In an emotive gesture, Iraq on Thursday handed over the remains of 48 Kuwaiti nationals, more than 28 years after the Gulf War ended.
The Gulf War, which lasted between August 1990 and February 1991, was an international conflict that erupted after Iraq, under dictator Saddam Hussain, invaded neighbouring Kuwait, claiming it as its “19th province”. After Hussain defied UN warnings, the US and its allies forced Iraqi forces out of Kuwait.
According to the Kuwaiti government, around 605 people went missing during the Iraqi occupation of their country. Now, for the first time since the Gulf War ended, Iraq has handed over the remains of Kuwaiti citizens exhumed from a Saddam-era mass grave.
What happened during the Gulf War?
On August 2, 1990, Iraq annexed Kuwait, its south-eastern neighbour 25 times smaller in size. Although Hussain claimed Kuwait to be a part of Iraq, he invaded the region so that Baghdad could cancel a massive debt that it owed Kuwait, as well as acquire Kuwait’s large oil reserves. Hussain also sought to link the annexation with the Palestinian conflict.
Immediately after, the United Nations Security Council strongly reprimanded Iraq and warned of military action if its forces did not retreat by January 15, 1991.
As Hussain refused to pay heed to the UN’s many warnings, a US-led coalition, consisting of 7 lakh troops from 35 countries assembled in Saudi Arabia — Iraq’s neighbour also threatened by Hussain’s adventures in the region.
After the January 15 deadline was flouted by Baghdad, coalition forces first launched Operation Desert Storm, which destroyed Iraq’s air defences, oil refineries, and key infrastructure. This was followed by Operation Desert Sabre, a ground offensive that went on to free Kuwait. The war finally ended on February 28, 1991, when the US declared a ceasefire.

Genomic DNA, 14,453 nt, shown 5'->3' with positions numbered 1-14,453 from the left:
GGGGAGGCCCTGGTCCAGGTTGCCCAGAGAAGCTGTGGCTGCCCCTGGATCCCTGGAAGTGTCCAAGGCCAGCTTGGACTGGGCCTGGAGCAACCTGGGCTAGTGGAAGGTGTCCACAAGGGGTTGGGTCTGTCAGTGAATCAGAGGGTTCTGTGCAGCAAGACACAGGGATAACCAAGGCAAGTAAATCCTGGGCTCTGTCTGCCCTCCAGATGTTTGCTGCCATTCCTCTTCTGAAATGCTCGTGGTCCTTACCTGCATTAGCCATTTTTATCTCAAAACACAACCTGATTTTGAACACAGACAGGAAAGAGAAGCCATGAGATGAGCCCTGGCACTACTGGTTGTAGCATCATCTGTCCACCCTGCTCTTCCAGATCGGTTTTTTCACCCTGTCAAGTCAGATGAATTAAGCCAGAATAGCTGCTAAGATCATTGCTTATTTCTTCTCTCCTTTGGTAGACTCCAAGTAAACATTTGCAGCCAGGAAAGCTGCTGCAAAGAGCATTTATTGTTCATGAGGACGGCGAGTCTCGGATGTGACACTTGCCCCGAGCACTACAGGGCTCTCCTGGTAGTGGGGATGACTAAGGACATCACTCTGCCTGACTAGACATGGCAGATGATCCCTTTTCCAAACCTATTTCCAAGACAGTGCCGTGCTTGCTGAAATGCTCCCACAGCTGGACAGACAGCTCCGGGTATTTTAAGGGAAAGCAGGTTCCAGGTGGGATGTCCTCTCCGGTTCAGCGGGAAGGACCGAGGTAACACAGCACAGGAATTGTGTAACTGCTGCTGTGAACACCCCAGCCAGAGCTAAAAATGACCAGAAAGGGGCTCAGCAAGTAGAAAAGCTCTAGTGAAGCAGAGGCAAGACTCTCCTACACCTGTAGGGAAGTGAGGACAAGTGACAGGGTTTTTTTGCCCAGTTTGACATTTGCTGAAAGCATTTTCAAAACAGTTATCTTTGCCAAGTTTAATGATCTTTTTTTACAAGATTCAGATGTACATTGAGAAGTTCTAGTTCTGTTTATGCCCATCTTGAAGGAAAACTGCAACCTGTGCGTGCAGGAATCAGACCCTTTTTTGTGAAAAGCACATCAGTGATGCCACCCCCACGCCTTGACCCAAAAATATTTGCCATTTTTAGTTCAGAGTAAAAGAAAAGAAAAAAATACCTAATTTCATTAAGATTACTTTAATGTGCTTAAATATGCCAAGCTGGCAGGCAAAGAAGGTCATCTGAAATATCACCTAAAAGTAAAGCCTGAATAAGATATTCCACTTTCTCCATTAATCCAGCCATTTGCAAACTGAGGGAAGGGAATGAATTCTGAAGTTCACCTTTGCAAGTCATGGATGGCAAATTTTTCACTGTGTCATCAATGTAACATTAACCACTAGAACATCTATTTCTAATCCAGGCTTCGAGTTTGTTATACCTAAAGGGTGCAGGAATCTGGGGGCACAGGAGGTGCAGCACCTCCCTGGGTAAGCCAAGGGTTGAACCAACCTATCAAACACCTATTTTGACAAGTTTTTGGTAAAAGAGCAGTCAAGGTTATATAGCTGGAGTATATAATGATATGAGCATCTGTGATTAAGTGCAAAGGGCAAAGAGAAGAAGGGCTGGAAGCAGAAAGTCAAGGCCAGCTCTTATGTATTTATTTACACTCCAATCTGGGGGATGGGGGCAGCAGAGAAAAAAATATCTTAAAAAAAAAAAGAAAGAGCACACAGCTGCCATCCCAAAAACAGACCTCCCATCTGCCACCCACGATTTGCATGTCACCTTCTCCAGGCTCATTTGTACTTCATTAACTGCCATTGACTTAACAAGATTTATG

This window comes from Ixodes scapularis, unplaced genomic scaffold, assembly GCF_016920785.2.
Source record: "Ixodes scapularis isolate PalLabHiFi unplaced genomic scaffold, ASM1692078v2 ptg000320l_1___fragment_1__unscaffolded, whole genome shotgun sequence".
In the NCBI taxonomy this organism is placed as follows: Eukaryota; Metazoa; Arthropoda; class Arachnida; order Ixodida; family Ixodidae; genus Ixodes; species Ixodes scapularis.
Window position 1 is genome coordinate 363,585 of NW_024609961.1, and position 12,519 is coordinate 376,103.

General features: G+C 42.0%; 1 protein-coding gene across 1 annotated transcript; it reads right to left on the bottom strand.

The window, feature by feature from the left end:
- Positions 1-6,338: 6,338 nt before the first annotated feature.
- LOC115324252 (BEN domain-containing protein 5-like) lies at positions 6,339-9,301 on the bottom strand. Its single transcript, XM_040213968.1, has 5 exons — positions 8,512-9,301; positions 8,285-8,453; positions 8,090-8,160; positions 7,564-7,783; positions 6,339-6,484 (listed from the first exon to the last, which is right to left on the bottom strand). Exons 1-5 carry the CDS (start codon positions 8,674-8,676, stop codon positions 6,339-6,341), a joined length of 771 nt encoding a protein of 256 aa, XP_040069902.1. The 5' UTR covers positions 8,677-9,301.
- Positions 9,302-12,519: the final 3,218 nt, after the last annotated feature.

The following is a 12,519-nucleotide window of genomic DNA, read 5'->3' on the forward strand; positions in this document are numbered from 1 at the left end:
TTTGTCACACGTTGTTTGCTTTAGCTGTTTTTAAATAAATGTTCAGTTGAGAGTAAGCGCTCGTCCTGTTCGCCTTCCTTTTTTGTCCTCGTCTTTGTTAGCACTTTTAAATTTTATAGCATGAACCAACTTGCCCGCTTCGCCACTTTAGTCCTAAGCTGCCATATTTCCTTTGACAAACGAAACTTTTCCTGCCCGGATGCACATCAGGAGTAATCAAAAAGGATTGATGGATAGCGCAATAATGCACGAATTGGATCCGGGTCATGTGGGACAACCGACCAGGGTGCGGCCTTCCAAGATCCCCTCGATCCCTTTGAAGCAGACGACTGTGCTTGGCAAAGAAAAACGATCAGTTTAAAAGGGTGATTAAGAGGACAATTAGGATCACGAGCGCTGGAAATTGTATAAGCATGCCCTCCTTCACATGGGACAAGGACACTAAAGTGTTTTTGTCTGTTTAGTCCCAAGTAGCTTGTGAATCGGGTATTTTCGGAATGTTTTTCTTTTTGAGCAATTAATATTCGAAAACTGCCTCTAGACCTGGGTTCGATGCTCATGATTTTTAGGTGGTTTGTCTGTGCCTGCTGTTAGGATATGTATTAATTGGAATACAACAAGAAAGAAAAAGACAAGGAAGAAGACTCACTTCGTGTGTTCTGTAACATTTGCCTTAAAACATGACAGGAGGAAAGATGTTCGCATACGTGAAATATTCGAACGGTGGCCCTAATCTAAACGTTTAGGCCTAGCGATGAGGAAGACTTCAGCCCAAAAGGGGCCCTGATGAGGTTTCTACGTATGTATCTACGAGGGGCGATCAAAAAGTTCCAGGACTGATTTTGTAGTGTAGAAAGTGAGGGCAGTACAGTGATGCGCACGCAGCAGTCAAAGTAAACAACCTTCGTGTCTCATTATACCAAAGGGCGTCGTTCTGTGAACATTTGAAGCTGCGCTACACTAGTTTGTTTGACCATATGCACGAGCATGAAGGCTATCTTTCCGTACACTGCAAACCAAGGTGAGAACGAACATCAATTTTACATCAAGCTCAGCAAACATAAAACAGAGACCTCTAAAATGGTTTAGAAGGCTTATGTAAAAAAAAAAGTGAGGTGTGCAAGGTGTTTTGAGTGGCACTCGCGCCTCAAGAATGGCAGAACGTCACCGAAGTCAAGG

During the war, the Iraqi military is known to have lost between 8,000-50,000 people, as opposed to around 300 casualties incurred by coalition forces.
India during the Gulf War
New Delhi had been one of the first powers to recognise the Baathist regime when it came to power, and Baghdad, in turn, had consistently maintained a pro-India stance, especially during the era when the rest of the region was seen to have gravitated towards Pakistan.
When the Gulf War started, India, which at the time was led by PM Chandra Shekhar, maintained its signature non-aligned stance. However, it rejected Baghdad’s demand for linking the hostilities that were unfolding then with the Palestinian conflict.
Between August 13 and October 20 of 1990, India evacuated over 1,75,000 of its nationals from war-torn Kuwait, the biggest such operation by the Indian government. The feat has been mentioned in the Guinness Book of World Records as the largest number of people being evacuated by a civilian airliner, and was depicted in the 2016 Hindi film ‘Airlift’.